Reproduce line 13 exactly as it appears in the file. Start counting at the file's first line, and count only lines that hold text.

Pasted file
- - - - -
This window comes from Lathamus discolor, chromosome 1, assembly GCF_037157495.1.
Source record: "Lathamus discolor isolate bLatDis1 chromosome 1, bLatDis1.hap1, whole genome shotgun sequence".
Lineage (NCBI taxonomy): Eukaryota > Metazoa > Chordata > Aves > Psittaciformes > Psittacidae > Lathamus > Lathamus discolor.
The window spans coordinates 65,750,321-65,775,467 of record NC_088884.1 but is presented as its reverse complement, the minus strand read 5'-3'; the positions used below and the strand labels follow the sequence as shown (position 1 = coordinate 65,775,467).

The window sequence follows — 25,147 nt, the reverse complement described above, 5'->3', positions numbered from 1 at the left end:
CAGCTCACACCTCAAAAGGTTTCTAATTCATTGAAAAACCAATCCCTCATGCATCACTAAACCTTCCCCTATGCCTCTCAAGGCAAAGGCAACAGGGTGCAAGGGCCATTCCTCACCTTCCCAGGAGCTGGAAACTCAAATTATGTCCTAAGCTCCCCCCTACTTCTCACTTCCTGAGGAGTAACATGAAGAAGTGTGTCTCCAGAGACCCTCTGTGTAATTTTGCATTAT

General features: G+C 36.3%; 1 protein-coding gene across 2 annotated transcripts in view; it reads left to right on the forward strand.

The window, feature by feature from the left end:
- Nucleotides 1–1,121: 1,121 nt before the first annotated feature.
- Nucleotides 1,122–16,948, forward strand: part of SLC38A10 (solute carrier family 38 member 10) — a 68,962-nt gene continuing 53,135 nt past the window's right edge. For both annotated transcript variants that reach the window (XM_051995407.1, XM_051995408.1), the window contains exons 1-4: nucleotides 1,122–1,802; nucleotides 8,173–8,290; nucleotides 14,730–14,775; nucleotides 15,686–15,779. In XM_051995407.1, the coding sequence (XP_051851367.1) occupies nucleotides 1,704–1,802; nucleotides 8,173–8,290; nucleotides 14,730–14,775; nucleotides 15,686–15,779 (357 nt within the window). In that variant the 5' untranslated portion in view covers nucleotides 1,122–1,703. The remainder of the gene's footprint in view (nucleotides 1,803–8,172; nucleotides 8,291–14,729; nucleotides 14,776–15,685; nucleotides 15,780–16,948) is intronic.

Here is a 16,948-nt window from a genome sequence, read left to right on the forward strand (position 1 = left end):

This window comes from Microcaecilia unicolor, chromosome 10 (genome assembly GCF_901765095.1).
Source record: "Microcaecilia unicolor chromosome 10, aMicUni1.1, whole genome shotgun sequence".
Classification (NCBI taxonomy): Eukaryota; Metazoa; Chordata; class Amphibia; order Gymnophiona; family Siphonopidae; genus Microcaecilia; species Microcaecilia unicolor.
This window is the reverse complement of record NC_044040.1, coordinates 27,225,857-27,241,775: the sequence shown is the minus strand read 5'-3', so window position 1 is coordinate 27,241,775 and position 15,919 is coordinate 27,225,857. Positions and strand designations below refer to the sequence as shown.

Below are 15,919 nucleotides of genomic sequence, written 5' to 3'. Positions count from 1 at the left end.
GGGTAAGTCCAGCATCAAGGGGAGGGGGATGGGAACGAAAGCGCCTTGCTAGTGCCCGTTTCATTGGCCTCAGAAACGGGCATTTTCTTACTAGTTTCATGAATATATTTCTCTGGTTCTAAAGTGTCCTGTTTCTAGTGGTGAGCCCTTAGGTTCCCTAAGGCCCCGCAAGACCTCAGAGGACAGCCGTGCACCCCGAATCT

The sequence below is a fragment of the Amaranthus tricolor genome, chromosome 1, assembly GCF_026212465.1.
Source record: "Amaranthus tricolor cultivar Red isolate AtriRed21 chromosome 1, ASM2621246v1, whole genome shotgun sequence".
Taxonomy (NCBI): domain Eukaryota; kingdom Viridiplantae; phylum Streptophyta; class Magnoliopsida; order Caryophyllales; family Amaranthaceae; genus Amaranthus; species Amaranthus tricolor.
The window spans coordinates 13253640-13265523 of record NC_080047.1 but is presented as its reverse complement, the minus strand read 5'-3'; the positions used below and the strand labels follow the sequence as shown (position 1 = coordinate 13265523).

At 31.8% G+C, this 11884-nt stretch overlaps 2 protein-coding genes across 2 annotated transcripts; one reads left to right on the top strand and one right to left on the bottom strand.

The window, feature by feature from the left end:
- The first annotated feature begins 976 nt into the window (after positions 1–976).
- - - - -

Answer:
Source record: "Microcaecilia unicolor chromosome 10, aMicUni1.1, whole genome shotgun sequence".